If you’d like to explore the park on foot, I always recommend ranger-led tours. They are mostly available starting in June, but there are always opportunities for every interest. There are full-day hikes, shorter walks, as well as presentations by local Native American tribes. My favorite ranger-led activity, however, is the Lake McDonald Boat Tour, and this lake is one of my favorite places in the park. Popular activities like the boat tour do tend to fill up, but you can make reservations online if you’d like to ensure your spot. In the winter season, the park rangers also offer snowshoeing tours.
While guided tours and drives are a great way to explore the park, one of Glacier’s main draws is the chance to get away from it all, to isolate you in nature’s beauty. Even though Glacier has become one of America’s most popular national parks, it’s still possible to find this peacefulness. It just requires a little extra planning. I had a great experience hiking in Logan Pass. And I didn’t have to negotiate with other cars or tourists. All I had to do was get up a little early. The Logan Pass parking lot often fills up by 8:30 am so get there by 7:45 am. I woke up at the crack of dawn, and it’s worth it to see the soft morning light against the mountainside, and not to be disturbed by other park-goers.
Off the Beaten Path (Leave the RV Rental Behind for a Little While)
If you’re still looking to get more off the beaten path, I have heard amazing things about backcountry camping in the park. You’ll have to get a special permit from the park center the night before your planned stay and leave your RV behind for the night, but Glacier’s star-filled sky and wilderness is unparalleled. In fact, Glacier National Park is a certified International Dark Sky Park. If you’re up to it, make sure you ask a park official for more information to make sure you’re fully and safely prepared.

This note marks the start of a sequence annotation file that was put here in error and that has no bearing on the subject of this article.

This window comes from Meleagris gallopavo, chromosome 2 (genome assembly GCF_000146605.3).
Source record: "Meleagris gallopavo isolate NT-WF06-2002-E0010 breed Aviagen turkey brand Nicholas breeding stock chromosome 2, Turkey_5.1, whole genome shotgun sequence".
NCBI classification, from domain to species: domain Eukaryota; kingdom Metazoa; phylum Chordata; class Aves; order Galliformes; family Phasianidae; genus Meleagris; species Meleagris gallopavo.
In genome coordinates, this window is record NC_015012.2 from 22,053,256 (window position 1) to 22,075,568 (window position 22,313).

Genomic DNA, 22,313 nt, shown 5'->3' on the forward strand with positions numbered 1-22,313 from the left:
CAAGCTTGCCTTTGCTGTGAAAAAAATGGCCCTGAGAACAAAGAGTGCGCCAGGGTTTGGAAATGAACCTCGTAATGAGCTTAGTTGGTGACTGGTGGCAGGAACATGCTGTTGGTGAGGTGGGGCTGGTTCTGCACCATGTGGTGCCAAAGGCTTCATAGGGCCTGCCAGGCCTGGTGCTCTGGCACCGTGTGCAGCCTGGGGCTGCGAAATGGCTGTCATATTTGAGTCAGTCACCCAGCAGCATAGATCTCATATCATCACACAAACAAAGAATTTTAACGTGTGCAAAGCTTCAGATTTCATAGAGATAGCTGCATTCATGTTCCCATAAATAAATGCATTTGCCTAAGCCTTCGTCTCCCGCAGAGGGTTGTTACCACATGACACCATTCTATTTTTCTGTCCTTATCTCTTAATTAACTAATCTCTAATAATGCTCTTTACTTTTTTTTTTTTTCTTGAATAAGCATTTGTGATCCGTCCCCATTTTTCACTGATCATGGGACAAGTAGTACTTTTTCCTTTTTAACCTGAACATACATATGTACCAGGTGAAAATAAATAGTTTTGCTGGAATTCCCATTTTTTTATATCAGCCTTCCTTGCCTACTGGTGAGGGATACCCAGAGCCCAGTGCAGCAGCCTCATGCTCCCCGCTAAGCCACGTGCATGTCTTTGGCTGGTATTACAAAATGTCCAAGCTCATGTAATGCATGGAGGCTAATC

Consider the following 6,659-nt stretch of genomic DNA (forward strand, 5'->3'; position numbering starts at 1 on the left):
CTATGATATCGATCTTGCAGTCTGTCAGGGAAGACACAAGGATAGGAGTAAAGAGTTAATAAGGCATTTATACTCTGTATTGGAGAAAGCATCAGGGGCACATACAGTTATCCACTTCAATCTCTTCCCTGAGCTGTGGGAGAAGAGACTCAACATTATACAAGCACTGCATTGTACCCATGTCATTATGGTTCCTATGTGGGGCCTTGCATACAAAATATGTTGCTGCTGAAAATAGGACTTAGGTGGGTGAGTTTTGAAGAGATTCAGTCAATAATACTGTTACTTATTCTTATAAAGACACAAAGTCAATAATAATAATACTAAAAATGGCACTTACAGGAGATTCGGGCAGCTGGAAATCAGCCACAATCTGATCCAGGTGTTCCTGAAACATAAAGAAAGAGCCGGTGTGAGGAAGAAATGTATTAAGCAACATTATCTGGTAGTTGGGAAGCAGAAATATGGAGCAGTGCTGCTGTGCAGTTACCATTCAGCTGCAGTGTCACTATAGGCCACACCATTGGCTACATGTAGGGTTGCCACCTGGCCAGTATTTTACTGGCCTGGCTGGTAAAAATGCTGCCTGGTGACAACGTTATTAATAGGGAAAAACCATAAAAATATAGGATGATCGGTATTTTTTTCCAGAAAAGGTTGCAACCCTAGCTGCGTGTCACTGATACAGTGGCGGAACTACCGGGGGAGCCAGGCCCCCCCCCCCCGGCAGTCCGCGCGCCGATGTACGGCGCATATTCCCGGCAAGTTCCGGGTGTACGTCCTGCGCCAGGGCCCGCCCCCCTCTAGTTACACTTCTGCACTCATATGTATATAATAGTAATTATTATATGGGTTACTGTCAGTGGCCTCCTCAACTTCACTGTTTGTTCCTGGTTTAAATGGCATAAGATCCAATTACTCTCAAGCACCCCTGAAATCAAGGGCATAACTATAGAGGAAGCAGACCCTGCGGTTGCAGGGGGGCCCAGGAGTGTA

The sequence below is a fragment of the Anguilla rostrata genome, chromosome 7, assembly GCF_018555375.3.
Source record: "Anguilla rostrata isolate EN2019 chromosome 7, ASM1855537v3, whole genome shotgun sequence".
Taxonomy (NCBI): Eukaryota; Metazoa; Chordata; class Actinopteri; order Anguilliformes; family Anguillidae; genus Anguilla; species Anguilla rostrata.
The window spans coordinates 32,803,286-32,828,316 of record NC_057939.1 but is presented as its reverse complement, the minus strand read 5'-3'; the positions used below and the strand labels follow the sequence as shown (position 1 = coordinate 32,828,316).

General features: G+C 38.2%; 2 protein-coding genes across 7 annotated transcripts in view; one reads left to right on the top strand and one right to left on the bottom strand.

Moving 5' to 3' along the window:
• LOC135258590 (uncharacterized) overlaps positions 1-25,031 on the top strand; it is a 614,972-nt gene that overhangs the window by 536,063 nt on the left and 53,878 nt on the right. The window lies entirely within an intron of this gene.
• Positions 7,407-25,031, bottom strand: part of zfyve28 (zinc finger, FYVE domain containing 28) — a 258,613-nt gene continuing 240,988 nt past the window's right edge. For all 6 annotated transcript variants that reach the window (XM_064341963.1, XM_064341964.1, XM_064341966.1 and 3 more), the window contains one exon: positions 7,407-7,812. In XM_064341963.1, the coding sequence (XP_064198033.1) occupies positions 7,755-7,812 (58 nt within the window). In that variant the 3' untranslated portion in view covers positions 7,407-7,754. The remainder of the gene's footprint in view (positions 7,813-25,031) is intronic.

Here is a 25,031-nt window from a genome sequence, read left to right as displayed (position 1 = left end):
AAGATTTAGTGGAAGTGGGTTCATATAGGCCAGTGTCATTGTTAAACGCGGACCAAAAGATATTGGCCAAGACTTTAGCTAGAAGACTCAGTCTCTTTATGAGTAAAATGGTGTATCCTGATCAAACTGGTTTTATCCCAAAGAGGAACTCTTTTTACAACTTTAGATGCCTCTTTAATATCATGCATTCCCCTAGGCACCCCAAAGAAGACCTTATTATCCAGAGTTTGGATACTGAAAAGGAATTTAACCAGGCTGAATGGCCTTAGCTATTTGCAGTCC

One last thing to remember is that Glacier is not only a U.S. National Park; it is also an International Peace Park, shared with Waterton Lakes National Park in Canada. If you have a passport, the trek up to Canada is a worthwhile inclusion to your trip to Glacier. Your American driver’s license should be valid in Canada as well. Just make sure you check with your RV rental company first, as they may have extra restrictions or requirements for international travel. The drive down the Chief Mountain International Highway is a tourist attraction in itself, but once you’re across the border, makes sure you stop at the Prince of Wales Hotel for a view of the park’s eponymous lake. The Park also has endless possibilities for day hikes.
If you don’t have a passport, you can get one up to eight weeks before your trip, but if not, there is certainly enough in Glacier to keep you occupied. Glacier National Park is one of my favorite parks in America, and if this is your first trip there, you’ll soon see why. If you have any questions about the planning of your trip or things to do, check the National Park Service website. They also run an updated info board of trail and road closings and weather alerts.
To rent an RV near Glacier National Park click here.